Crypto Provisions Dropped From US Defense Bill

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  • A backdoor effort to pass US digital asset regulations this year failed
  • Anti-money laundering provisions were removed from the National Defense Authorization Act
  • The dropped provisions also wanted to mandate a report on privacy coins and anonymity-enhancing technologies

A backdoor effort to get digital asset regulation passed in the US this year has failed after crypto provisions were dropped from a US defense bill. Two key provisions related to anti-money laundering in the crypto space were removed from the joint version of the National Defense Authorization Act (NDAA), a significant military funding bill in the United States. The dropped provisions aimed to establish an anti-money laundering examination standard for crypto assets and mandate a report on the use of privacy coins and other anonymity-enhancing technologies in crypto. 

Concerns Raised Over Transactional Privacy 

The NDAA, first passed in 1961, addresses the military budget and is seen as a must-pass bill. It often contains provisions that reflect the advancements and trends of the time, and the 2023 act was no different: the Senate version initially included the crypto provisions, although the House of Representatives version did not.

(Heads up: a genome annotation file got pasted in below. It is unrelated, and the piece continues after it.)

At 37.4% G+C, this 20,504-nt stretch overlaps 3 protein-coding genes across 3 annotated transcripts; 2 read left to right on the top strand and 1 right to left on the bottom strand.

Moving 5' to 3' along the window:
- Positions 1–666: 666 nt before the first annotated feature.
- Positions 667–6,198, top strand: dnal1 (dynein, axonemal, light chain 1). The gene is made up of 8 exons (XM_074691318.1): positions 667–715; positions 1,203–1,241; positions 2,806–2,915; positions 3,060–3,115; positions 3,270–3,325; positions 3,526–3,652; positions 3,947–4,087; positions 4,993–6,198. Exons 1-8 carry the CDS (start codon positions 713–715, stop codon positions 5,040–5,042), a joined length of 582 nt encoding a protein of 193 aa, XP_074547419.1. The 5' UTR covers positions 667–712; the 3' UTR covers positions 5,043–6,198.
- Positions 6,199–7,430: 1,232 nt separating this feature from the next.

The Senate’s provisions focused on assessing reporting obligations for crypto assets under money-laundering rules and evaluating compliance by financial institutions, while another directed the Treasury Department to produce a report on the use of mixers and tumblers, transactions involving privacy tools, and the potential use of these tools by sanctioned entities. It also called for recommendations for legislation or regulation related to these technologies and services.

Provisions Dropped to Secure Signature

Senators Mark Warner, Mitt Romney, Jack Reed, and Mike Rounds also introduced a bill to expand US sanctions rules to parties facilitating financial transactions with terrorists. The bill emphasizes foreign digital asset companies involved in processing transactions for terrorist groups, with Hamas cited as a specific example.

The Senate’s attempt to sneak crypto regulation in through the back door didn’t work, however, as the provisions were dropped in order that the bill be approved by both sides of the House.